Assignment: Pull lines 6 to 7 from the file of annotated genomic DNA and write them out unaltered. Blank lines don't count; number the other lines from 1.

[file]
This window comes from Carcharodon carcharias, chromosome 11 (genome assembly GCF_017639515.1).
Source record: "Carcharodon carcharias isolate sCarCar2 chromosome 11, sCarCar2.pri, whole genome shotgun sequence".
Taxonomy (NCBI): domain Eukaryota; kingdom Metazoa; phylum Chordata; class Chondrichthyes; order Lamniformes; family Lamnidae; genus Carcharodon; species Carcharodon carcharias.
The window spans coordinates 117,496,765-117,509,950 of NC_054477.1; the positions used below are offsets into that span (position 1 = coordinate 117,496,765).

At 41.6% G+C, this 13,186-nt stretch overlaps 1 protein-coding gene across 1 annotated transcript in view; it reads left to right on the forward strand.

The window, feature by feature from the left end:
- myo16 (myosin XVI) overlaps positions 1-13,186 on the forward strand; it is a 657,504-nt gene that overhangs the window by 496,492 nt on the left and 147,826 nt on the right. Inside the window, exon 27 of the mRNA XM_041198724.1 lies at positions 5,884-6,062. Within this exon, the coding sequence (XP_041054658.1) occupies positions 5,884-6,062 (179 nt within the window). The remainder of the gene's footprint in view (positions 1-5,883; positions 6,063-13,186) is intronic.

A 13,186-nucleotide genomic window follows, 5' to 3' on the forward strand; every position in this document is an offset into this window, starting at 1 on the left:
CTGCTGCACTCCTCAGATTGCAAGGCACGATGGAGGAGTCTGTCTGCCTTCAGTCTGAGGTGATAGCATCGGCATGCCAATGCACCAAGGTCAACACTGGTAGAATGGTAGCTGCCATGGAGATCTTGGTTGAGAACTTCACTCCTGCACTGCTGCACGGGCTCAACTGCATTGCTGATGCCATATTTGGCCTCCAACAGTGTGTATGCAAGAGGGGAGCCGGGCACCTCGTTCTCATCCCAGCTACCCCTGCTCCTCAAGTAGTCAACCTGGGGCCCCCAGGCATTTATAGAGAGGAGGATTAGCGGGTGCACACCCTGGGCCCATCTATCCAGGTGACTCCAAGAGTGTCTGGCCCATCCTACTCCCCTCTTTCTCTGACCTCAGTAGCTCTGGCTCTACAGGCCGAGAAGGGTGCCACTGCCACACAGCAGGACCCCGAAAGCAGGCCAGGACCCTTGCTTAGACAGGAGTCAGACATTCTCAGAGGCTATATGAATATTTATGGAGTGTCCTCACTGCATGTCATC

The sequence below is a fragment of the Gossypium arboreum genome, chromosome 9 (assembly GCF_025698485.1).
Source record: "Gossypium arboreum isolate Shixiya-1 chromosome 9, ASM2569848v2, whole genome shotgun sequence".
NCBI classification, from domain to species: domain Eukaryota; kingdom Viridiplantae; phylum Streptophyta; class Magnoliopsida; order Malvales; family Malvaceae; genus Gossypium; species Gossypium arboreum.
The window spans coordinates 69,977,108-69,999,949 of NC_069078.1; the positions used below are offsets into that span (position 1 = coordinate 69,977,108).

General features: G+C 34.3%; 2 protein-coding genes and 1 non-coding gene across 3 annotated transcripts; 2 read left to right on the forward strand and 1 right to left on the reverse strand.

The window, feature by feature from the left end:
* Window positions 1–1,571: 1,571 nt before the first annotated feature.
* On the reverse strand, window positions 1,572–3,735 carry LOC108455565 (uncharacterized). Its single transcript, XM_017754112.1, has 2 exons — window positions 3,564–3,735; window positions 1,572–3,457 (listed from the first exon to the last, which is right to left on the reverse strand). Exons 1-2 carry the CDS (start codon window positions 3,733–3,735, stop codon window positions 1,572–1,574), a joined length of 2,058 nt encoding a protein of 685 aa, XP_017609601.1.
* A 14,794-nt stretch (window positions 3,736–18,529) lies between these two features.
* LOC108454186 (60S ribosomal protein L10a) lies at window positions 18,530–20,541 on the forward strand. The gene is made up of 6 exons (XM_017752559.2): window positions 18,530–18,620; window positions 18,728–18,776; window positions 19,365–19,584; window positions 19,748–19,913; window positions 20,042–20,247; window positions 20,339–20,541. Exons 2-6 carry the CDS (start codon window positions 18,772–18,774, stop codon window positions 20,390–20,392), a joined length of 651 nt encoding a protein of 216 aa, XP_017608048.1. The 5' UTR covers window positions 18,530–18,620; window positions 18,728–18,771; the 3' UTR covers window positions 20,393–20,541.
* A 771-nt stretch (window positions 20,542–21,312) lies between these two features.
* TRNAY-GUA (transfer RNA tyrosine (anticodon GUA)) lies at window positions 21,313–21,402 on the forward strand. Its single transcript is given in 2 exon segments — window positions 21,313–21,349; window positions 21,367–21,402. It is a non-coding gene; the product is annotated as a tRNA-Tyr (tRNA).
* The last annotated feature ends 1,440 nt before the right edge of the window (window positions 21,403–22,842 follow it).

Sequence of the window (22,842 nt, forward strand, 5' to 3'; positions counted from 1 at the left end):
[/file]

The window, feature by feature from the left end:
- myo16 (myosin XVI) overlaps positions 1-13,186 on the forward strand; it is a 657,504-nt gene that overhangs the window by 496,492 nt on the left and 147,826 nt on the right. Inside the window, exon 27 of the mRNA XM_041198724.1 lies at positions 5,884-6,062. Within this exon, the coding sequence (XP_041054658.1) occupies positions 5,884-6,062 (179 nt within the window). The remainder of the gene's footprint in view (positions 1-5,883; positions 6,063-13,186) is intronic.